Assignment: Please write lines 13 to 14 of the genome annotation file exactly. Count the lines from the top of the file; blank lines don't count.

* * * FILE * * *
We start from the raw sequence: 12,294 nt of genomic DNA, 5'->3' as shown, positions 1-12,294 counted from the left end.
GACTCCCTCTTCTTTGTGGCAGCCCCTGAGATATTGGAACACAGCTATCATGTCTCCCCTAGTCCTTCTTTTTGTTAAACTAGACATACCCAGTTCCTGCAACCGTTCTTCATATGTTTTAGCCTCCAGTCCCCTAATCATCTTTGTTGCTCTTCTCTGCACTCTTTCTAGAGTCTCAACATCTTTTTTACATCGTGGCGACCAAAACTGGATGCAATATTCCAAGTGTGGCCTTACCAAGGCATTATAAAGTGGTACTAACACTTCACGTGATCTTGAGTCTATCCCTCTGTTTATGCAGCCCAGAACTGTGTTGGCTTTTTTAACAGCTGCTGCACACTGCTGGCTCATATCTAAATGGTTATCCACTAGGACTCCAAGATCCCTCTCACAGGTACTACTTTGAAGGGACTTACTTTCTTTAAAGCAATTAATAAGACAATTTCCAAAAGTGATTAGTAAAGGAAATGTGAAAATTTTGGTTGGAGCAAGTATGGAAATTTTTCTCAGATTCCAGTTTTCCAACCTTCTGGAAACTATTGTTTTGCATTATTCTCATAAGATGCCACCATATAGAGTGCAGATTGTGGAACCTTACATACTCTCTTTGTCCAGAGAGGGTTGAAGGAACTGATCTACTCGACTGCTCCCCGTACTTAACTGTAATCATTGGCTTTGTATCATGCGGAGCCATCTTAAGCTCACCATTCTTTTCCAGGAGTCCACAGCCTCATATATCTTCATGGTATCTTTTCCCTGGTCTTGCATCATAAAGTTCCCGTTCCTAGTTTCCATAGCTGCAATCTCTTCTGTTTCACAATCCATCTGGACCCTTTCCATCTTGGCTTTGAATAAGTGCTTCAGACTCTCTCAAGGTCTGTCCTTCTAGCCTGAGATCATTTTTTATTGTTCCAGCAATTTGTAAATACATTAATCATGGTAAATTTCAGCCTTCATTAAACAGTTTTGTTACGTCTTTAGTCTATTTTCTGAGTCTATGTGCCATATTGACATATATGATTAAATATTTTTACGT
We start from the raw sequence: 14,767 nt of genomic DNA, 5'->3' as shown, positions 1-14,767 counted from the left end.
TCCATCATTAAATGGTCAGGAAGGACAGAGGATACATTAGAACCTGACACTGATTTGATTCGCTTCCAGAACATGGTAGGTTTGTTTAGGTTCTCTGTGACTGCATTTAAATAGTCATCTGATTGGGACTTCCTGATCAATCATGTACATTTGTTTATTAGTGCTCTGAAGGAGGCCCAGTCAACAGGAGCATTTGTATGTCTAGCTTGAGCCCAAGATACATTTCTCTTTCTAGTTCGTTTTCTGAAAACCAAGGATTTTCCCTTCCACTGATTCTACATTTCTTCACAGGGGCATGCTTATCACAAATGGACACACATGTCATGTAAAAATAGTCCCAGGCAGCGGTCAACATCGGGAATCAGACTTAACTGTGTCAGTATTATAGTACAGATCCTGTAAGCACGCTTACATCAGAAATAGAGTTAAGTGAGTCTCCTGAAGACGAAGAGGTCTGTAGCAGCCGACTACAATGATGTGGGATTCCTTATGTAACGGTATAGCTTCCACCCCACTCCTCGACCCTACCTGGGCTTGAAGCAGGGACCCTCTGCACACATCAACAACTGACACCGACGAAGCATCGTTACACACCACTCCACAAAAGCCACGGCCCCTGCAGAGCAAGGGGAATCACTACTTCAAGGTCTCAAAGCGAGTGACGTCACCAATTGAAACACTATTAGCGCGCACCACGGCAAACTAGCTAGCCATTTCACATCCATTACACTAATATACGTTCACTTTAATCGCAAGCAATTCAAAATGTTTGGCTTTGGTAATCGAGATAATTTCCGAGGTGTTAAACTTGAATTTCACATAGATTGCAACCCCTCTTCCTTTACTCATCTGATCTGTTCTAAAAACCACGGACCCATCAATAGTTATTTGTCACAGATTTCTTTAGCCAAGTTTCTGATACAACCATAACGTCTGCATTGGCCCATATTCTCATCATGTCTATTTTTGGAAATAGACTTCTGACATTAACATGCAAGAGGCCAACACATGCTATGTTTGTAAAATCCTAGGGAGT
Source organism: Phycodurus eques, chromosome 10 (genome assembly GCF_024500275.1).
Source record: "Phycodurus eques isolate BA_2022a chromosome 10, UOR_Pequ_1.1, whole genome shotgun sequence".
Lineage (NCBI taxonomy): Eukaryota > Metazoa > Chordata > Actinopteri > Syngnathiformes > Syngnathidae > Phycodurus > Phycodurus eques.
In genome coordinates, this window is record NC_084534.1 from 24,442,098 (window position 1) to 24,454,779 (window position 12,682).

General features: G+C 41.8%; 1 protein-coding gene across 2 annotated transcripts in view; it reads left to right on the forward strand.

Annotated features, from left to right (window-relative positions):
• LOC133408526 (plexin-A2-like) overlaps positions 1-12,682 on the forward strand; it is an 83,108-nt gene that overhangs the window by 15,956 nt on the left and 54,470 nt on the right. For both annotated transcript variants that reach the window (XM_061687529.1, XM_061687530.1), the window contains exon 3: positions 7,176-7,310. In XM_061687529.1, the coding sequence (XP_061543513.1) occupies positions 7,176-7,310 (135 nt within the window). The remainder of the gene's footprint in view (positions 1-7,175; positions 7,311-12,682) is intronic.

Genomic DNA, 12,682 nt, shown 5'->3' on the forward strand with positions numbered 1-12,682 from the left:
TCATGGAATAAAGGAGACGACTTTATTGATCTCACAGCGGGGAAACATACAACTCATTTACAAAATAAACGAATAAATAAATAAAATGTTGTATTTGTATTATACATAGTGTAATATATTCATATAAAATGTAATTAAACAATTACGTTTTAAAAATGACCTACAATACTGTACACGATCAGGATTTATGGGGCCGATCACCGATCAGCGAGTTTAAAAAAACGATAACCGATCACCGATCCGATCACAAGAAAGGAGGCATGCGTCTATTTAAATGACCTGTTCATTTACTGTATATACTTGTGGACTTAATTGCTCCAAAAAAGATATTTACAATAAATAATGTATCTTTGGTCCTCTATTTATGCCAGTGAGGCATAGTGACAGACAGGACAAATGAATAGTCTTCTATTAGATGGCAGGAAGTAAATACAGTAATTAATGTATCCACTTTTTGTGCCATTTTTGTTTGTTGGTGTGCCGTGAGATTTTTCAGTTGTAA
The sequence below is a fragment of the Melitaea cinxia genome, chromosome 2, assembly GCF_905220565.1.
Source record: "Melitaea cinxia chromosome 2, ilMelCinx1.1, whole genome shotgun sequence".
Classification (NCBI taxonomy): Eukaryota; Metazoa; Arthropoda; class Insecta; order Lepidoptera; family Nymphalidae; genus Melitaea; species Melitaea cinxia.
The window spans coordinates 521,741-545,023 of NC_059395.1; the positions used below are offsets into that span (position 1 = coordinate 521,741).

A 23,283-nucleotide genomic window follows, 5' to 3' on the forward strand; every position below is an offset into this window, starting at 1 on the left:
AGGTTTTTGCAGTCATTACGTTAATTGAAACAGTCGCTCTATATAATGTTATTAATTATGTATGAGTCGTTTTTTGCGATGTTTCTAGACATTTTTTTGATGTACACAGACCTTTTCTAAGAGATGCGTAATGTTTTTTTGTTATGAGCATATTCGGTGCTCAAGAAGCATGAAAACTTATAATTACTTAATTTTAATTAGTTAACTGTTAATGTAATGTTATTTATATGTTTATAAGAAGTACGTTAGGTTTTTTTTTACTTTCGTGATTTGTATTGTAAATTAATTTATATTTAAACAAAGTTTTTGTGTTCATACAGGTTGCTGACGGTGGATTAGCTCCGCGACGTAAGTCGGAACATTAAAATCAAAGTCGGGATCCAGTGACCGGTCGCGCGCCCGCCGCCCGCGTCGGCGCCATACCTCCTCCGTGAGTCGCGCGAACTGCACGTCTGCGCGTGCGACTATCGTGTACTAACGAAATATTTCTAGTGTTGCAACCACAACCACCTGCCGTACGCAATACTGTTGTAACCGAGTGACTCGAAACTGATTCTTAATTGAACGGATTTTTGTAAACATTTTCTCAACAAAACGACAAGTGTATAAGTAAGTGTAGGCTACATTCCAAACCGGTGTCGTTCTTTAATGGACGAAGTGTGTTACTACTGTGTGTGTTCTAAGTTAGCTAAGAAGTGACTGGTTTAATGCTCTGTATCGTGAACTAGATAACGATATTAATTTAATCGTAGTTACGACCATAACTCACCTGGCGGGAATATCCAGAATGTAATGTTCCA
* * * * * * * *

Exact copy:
TCATGGAATAAAGGAGACGACTTTATTGATCTCACAGCGGGGAAACATACAACTCATTTACAAAATAAACGAATAAATAAATAAAATGTTGTATTTGTATTATACATAGTGTAATATATTCATATAAAATGTAATTAAACAATTACGTTTTAAAAATGACCTACAATACTGTACACGATCAGGATTTATGGGGCCGATCACCGATCAGCGAGTTTAAAAAAACGATAACCGATCACCGATCCGATCACAAGAAAGGAGGCATGCGTCTATTTAAATGACCTGTTCATTTACTGTATATACTTGTGGACTTAATTGCTCCAAAAAAGATATTTACAATAAATAATGTATCTTTGGTCCTCTATTTATGCCAGTGAGGCATAGTGACAGACAGGACAAATGAATAGTCTTCTATTAGATGGCAGGAAGTAAATACAGTAATTAATGTATCCACTTTTTGTGCCATTTTTGTTTGTTGGTGTGCCGTGAGATTTTTCAGTTGTAA
The sequence below is a fragment of the Melitaea cinxia genome, chromosome 2, assembly GCF_905220565.1.